Now how much time are you giving to those things in your day to day current life? Maybe some more than others. Maybe some not at all.


2. Pick one thing to start with.

Reliability is a muscle that can be worked out and grown. But this needs to be done with focus. You can’t do 10 crunches, 10 jumping jacks, 5 bicep curls and a couple neck rolls and expect abs of steal. In real life terms we could liken this to managing our commitments. We can’t say yes to everything AND be reliable. It just doesn’t work that way. Set yourself up for success by picking one of the priorities that you discovered in the perfect day exercise and constrain to that one commitment. Once you are good and reliable with that we can add something else on. Work the abs first, then we can add on the arms.


Being intentional with this one priority will cut through the excuses that will 100% come up in the moment.


3. Plan how this is going to get done.

Don’t roll your eyes, we don’t need some huge flow chart but you do need a plan. If you are working and your kids need to be picked up from somewhere you don’t say, “I will figure it out tomorrow, it’s fine- it will work out somehow.” NO! You spend 10 minutes figuring out how to get it done!


You can pretend that you can do this without a plan but it just doesn’t work that way. Trust me on this one. I have tried time and time again. Then I consulted EVERY self-help source and they all agree, if you want to get things accomplished, you can’t just wing it.


Consider this the homework. If you take a class and never do the homework, the exam will be really hard and you probably won’t pass. So plan daily exactly when you will do the work and what the work is.


Planning ahead of time takes out the decision making in the moment which is WHY IT WORKS. In the moment, I guarantee that there will be at least 10 things that seem like a better idea. Tell yourself your plan is non-negotiable, like getting up in the morning for work. Of course I would rather stay in bed but I have decided getting to work on time is non-negotiable.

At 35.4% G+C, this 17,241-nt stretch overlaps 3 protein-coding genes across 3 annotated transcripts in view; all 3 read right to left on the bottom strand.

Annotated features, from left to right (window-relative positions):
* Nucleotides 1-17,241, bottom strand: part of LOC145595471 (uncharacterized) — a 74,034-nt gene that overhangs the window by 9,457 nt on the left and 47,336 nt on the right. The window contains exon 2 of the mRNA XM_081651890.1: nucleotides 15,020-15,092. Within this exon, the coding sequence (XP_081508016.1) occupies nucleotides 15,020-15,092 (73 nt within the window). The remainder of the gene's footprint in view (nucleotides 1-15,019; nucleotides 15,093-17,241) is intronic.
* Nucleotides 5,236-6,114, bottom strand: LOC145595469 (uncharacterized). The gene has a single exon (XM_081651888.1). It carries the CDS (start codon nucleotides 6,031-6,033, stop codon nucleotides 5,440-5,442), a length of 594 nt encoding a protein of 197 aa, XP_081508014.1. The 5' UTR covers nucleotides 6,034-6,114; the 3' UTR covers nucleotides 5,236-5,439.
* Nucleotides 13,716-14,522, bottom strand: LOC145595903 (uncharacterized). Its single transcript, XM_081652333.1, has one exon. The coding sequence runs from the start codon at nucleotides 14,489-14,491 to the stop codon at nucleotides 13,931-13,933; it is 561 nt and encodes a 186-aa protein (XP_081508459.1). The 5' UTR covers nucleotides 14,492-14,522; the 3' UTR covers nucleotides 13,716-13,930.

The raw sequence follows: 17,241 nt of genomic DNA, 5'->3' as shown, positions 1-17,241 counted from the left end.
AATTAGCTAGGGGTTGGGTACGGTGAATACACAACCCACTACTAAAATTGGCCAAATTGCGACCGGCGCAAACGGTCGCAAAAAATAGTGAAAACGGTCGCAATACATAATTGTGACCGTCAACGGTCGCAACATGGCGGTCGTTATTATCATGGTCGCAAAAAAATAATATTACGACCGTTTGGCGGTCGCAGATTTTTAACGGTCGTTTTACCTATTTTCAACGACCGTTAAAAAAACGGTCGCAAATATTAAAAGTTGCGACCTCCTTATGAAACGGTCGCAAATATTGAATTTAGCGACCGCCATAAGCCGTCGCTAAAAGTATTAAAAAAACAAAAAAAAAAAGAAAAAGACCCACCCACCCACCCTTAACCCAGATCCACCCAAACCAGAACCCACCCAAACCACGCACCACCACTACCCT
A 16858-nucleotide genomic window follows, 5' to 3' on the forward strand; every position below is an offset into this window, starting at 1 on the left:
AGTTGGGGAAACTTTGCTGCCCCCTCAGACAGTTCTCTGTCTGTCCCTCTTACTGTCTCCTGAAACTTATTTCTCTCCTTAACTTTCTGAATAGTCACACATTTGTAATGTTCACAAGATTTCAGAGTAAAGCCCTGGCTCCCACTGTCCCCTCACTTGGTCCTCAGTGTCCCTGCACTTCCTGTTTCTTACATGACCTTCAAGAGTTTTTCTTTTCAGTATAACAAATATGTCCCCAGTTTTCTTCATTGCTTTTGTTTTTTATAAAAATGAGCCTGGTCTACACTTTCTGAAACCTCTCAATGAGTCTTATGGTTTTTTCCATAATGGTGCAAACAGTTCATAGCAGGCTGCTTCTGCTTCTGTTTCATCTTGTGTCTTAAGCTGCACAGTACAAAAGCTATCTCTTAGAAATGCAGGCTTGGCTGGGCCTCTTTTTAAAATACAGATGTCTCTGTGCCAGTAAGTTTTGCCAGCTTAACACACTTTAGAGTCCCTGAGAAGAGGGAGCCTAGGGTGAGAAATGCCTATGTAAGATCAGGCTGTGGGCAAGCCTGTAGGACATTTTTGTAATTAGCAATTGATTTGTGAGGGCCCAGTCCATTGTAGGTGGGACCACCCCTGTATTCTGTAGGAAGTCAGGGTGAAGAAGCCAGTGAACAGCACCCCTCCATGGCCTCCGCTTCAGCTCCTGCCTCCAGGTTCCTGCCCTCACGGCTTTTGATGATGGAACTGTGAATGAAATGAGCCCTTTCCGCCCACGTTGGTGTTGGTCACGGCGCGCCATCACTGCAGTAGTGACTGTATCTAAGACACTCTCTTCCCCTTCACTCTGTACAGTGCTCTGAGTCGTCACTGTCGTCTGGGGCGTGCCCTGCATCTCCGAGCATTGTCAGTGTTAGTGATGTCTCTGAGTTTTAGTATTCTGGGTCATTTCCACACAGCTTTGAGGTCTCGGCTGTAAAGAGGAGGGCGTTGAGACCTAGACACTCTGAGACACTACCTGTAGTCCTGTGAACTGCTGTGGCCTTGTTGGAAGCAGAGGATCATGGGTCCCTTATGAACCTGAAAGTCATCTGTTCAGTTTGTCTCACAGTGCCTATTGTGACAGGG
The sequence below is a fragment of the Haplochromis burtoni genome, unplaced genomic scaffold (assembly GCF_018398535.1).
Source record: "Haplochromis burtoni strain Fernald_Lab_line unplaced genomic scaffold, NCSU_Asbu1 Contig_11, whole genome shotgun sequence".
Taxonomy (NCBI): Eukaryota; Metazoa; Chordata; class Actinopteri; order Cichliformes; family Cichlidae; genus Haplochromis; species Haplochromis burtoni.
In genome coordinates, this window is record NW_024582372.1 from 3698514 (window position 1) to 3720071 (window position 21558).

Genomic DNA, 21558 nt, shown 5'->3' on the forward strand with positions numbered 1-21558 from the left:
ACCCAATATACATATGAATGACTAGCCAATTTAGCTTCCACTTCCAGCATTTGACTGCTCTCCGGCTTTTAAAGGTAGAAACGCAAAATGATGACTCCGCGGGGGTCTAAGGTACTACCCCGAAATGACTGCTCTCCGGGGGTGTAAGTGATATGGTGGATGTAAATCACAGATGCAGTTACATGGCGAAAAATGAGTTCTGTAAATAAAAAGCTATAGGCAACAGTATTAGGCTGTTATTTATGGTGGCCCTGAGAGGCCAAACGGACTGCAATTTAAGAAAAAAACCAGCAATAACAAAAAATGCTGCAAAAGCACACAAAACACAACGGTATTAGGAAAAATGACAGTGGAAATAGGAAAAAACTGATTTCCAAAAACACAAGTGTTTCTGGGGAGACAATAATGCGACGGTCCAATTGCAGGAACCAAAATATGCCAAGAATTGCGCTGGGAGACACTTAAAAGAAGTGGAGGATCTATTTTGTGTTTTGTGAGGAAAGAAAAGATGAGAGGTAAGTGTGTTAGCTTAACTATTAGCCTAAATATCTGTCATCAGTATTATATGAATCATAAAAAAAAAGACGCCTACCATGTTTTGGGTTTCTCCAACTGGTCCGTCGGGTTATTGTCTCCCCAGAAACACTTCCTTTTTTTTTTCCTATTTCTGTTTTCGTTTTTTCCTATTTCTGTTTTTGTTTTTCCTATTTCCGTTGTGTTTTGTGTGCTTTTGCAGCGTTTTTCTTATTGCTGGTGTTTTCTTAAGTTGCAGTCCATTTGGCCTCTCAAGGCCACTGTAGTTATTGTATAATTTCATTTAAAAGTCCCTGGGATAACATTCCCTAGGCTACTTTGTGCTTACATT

Practice this dialog with yourself when your yogurt and fruit doesn’t look like as good an idea as Taylor ham, egg, and cheese sandwich.

“My intention to live a healthy life (or whatever your intention is) is non-negotiable.”

The key is that if you didn’t plan the yogurt and fruit, the breakfast sandwich will win out every time. And even if it seems like stating your intention for healthy eating doesn’t feel motivating enough, try “I am being a reliable person.”

This speaks to your sense of self rather than an external goal.


Reliability as a superpower. It’s not about accountability to someone else, it may not even be helpful to think of it as accountability to self. It is about identifying as reliable as one of your core values. Reliable people do what they say they are going to do.


4. Think independently.

This is one of the traits that Ralph Waldo Emerson promoted in his 1841 essay, Self-Reliance. It seems silly to say because most of us feel like we are independent thinkers. But the thoughts of society, or our parents, or our friends have a way of sliding in and can sabotage us? Want some sneaky examples?